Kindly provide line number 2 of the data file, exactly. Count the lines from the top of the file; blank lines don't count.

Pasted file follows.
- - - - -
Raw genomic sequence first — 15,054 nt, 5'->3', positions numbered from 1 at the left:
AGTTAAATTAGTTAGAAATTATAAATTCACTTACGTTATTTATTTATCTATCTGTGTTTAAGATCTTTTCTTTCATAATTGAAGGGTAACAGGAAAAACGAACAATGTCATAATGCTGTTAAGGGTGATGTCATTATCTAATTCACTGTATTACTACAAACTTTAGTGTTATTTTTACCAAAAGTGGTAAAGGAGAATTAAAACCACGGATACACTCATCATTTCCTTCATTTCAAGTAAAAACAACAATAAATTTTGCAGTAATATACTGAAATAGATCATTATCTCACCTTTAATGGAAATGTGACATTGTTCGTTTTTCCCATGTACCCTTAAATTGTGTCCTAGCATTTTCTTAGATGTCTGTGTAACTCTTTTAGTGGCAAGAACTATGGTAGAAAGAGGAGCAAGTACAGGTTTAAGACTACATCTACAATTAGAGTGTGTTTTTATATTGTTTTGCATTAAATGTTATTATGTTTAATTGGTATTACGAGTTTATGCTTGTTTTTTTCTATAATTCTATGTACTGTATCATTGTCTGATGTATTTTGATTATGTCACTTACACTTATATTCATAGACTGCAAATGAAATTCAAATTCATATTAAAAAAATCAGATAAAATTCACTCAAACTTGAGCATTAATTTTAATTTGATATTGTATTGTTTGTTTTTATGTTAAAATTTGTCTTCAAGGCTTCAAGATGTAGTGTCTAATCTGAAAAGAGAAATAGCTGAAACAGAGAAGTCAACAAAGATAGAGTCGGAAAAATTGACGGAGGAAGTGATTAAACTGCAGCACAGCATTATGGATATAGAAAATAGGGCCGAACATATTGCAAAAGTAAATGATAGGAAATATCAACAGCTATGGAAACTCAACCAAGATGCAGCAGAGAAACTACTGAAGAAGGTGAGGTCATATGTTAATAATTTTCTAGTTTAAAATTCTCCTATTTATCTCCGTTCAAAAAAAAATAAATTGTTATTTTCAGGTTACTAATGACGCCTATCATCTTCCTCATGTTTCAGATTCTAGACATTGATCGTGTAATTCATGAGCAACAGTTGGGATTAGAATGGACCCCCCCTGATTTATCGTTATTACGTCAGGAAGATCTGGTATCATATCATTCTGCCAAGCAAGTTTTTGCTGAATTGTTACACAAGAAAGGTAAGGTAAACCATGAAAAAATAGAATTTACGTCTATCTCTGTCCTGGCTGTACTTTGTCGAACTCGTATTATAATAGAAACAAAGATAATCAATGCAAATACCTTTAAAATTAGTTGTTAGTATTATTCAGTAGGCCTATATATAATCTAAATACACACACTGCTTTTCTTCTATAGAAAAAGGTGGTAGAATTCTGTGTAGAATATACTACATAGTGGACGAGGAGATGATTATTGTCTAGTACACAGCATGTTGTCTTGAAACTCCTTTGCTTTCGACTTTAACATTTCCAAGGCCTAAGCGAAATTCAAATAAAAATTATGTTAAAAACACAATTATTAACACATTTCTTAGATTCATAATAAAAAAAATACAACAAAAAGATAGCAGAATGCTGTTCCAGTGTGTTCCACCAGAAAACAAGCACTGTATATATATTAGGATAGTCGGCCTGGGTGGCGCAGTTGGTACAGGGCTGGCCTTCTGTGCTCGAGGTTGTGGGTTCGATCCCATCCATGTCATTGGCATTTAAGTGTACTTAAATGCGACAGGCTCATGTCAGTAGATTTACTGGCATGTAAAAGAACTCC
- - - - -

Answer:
AGTTAAATTAGTTAGAAATTATAAATTCACTTACGTTATTTATTTATCTATCTGTGTTTAAGATCTTTTCTTTCATAATTGAAGGGTAACAGGAAAAACGAACAATGTCATAATGCTGTTAAGGGTGATGTCATTATCTAATTCACTGTATTACTACAAACTTTAGTGTTATTTTTACCAAAAGTGGTAAAGGAGAATTAAAACCACGGATACACTCATCATTTCCTTCATTTCAAGTAAAAACAACAATAAATTTTGCAGTAATATACTGAAATAGATCATTATCTCACCTTTAATGGAAATGTGACATTGTTCGTTTTTCCCATGTACCCTTAAATTGTGTCCTAGCATTTTCTTAGATGTCTGTGTAACTCTTTTAGTGGCAAGAACTATGGTAGAAAGAGGAGCAAGTACAGGTTTAAGACTACATCTACAATTAGAGTGTGTTTTTATATTGTTTTGCATTAAATGTTATTATGTTTAATTGGTATTACGAGTTTATGCTTGTTTTTTTCTATAATTCTATGTACTGTATCATTGTCTGATGTATTTTGATTATGTCACTTACACTTATATTCATAGACTGCAAATGAAATTCAAATTCATATTAAAAAAATCAGATAAAATTCACTCAAACTTGAGCATTAATTTTAATTTGATATTGTATTGTTTGTTTTTATGTTAAAATTTGTCTTCAAGGCTTCAAGATGTAGTGTCTAATCTGAAAAGAGAAATAGCTGAAACAGAGAAGTCAACAAAGATAGAGTCGGAAAAATTGACGGAGGAAGTGATTAAACTGCAGCACAGCATTATGGATATAGAAAATAGGGCCGAACATATTGCAAAAGTAAATGATAGGAAATATCAACAGCTATGGAAACTCAACCAAGATGCAGCAGAGAAACTACTGAAGAAGGTGAGGTCATATGTTAATAATTTTCTAGTTTAAAATTCTCCTATTTATCTCCGTTCAAAAAAAAATAAATTGTTATTTTCAGGTTACTAATGACGCCTATCATCTTCCTCATGTTTCAGATTCTAGACATTGATCGTGTAATTCATGAGCAACAGTTGGGATTAGAATGGACCCCCCCTGATTTATCGTTATTACGTCAGGAAGATCTGGTATCATATCATTCTGCCAAGCAAGTTTTTGCTGAATTGTTACACAAGAAAGGTAAGGTAAACCATGAAAAAATAGAATTTACGTCTATCTCTGTCCTGGCTGTACTTTGTCGAACTCGTATTATAATAGAAACAAAGATAATCAATGCAAATACCTTTAAAATTAGTTGTTAGTATTATTCAGTAGGCCTATATATAATCTAAATACACACACTGCTTTTCTTCTATAGAAAAAGGTGGTAGAATTCTGTGTAGAATATACTACATAGTGGACGAGGAGATGATTATTGTCTAGTACACAGCATGTTGTCTTGAAACTCCTTTGCTTTCGACTTTAACATTTCCAAGGCCTAAGCGAAATTCAAATAAAAATTATGTTAAAAACACAATTATTAACACATTTCTTAGATTCATAATAAAAAAAATACAACAAAAAGATAGCAGAATGCTGTTCCAGTGTGTTCCACCAGAAAACAAGCACTGTATATATATTAGGATAGTCGGCCTGGGTGGCGCAGTTGGTACAGGGCTGGCCTTCTGTGCTCGAGGTTGTGGGTTCGATCCCATCCATGTCATTGGCATTTAAGTGTACTTAAATGCGACAGGCTCATGTCAGTAGATTTACTGGCATGTAAAAGAACTCC